‘One to Watch’ Good Housekeeping
This year marks the 100th anniversary of the end of the First World War.
Young nurse, Gemma, is struggling with the traumas she has witnessed through her job in the NHS. Needing to escape from it all, Gemma agrees to help renovate a rundown farmhouse in Doullens, France, a town near the Somme. There, in a boarded-up cupboard, wrapped in old newspapers, is a tin that reveals the secret letters and heartache of Alice Le Breton, a young volunteer nurse who worked in a casualty clearing station near the front line.
Set in the present day and during the horrifying years of the war, both women discover deep down the strength and courage to carry on in even the most difficult of times. Through Alice’s words and her unfailing love for her sweetheart at the front, Gemma learns to truly live again.
I have read many stories set during the WW1 era but I think that this could be one of my favourites, it is simply stunning and one of those rare books that I did genuinely have a weep over. The last couple of pages will break even the most hardened of hearts. This is a powerful, emotional and incredibly poignant and romantic book that will leave the reader with a lump in their throats and feeling completely overawed by the unimaginable heartbreak and loss and yet at the same time it is hugely satisfying.
The Poppy Field is split between two eras and follows two different but incredible women who are both facing a tough and emotional time. Linked together through nursing, present-day Gemma is an NHS trauma nurse, she is feeling the strain and is struggling with what she has experienced in her job. She needs to get away from everything she has seen and try to move on, so she agrees to help her father renovate an old farmhouse in Northern France. She only sees this as a break to basically clear her head, she doesn’t intend of staying in France. That is until two thing’s to happen.
One, she meets Tom, the supremely handsome contractor who has agreed to her with the refurbishment; and two she finds an old box in the house that is full of letters from a woman called Alice who was a volunteer nurse during the great war. I think reading about and getting to know Alice through these old letters is so good for Gemma, she isn’t overly confident, she is definitely stuck in her shell and reading about what this amazing woman went through is a soothing balm for her. As Gemma and Tom get on with renovating the house, Tom is very smitten with shy Gemma, he sees something in her that she, unfortunately, doesn’t see herself; that she is a wonderful woman.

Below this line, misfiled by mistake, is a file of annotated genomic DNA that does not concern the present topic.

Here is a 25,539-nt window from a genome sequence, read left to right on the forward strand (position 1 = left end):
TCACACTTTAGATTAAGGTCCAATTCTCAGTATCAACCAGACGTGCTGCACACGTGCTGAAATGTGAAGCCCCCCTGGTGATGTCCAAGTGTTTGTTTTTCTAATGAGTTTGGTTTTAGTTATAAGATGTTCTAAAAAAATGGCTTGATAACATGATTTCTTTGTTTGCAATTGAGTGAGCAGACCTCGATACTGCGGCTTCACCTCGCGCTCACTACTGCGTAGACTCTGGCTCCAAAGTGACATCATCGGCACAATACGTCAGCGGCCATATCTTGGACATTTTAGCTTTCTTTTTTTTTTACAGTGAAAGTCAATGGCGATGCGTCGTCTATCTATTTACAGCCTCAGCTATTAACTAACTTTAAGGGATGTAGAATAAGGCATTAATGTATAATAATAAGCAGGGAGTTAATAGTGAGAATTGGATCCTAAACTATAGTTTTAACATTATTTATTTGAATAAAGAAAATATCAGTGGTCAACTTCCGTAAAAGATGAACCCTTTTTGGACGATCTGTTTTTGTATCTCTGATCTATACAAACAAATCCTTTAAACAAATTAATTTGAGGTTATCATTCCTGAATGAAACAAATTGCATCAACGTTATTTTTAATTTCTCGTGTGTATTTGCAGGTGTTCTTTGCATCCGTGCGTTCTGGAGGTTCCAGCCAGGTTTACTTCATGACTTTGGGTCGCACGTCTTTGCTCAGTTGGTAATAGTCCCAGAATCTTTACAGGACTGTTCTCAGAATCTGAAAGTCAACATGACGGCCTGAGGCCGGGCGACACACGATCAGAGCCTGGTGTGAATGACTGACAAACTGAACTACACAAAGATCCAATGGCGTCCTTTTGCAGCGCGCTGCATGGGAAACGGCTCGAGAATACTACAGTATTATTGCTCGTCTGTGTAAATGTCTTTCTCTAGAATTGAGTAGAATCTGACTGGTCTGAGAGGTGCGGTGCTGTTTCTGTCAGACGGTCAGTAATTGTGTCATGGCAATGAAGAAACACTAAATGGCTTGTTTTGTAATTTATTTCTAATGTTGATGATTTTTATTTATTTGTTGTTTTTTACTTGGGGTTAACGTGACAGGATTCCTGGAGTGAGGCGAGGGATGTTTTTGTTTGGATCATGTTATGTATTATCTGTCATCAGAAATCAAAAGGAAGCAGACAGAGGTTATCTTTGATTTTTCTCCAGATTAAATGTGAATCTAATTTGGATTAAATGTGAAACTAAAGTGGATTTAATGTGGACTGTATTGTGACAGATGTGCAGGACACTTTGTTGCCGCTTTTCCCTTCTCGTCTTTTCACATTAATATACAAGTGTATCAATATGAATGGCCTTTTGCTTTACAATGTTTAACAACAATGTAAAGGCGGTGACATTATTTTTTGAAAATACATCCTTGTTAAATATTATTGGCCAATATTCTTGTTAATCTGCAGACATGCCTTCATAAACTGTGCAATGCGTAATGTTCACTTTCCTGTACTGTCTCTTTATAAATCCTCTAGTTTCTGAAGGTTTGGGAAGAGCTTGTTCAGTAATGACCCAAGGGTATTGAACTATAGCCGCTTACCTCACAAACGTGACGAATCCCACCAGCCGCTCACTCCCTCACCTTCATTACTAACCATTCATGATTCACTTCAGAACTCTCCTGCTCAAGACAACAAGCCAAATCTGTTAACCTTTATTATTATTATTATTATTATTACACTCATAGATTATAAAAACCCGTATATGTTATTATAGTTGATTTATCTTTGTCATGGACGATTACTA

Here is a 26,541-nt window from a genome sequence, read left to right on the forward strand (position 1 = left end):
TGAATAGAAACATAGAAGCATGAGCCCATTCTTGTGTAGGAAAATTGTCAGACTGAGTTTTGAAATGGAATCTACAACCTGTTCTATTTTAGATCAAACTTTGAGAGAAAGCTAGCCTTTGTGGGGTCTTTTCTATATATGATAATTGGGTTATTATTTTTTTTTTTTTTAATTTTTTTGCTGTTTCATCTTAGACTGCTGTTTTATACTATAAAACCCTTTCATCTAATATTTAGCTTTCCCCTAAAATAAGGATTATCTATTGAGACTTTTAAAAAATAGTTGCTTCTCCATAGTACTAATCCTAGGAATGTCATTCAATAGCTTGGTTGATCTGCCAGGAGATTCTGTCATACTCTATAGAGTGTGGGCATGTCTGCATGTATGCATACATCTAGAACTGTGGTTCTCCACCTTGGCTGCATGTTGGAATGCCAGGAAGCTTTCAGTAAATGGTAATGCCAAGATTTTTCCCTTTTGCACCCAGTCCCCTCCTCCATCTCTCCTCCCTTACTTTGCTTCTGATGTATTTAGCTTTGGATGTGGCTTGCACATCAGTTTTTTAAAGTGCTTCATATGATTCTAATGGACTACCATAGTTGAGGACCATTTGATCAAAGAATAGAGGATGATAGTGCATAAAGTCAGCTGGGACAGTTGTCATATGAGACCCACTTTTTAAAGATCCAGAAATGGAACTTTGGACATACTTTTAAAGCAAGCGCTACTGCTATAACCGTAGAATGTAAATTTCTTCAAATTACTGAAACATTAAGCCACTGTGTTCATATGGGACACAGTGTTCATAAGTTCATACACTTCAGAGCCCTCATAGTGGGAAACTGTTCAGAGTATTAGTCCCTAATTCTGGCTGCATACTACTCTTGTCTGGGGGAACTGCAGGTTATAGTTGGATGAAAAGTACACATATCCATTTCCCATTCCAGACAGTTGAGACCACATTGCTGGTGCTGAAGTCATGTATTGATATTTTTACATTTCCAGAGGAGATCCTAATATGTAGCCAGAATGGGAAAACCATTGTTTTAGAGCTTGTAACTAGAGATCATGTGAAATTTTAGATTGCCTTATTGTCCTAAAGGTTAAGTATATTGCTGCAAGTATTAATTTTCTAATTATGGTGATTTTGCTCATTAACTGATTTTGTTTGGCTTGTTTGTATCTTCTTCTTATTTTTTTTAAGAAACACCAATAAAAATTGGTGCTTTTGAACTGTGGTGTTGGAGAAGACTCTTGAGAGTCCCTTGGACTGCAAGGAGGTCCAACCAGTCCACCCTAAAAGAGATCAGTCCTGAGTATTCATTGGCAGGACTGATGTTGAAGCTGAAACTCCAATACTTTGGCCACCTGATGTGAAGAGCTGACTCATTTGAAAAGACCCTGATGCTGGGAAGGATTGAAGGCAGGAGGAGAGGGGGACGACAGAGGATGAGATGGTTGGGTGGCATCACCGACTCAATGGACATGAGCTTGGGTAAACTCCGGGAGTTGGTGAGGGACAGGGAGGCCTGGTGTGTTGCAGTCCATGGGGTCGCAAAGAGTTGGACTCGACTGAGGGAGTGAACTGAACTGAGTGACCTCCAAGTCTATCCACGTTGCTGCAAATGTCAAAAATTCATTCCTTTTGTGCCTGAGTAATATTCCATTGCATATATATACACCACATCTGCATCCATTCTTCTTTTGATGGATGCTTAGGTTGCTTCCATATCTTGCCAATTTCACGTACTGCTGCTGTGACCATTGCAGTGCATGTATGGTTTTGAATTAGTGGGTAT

As much as Gemma and Tom’s story is beautifully touching, I was particularly drawn to Alice. It was her story that found impacted me, Alice left home and her fiancé to volunteer with the nursing corpse which just happened to be next door to the Somme so she saw some real horrors. The letters she had been writing were to two men, Peter and Ed, both we come to learn are such an integral part of her life. Through her own words, we get a glimpse of her life, of her experiences and most importantly we get a real sense of the strong, patient, kind and utterly brilliant woman that she was.
This book is incredible, it is a beautifully written, utterly mesmerising and beautiful story that captures the reader’s attention and takes them on a heart-wrenching journey through both of these amazing women’s lives. This is the first time I have read Deborah Carr’s work and I can say for certain it will not be the last, her writing is a gift we all need to receive.
A captivating, poignant and beautiful book.
This was an ARC copy via the publisher from Netgalley in exchange for an honest review.
The Poppy Field is available now from Amazon and I say that you really must buy this one!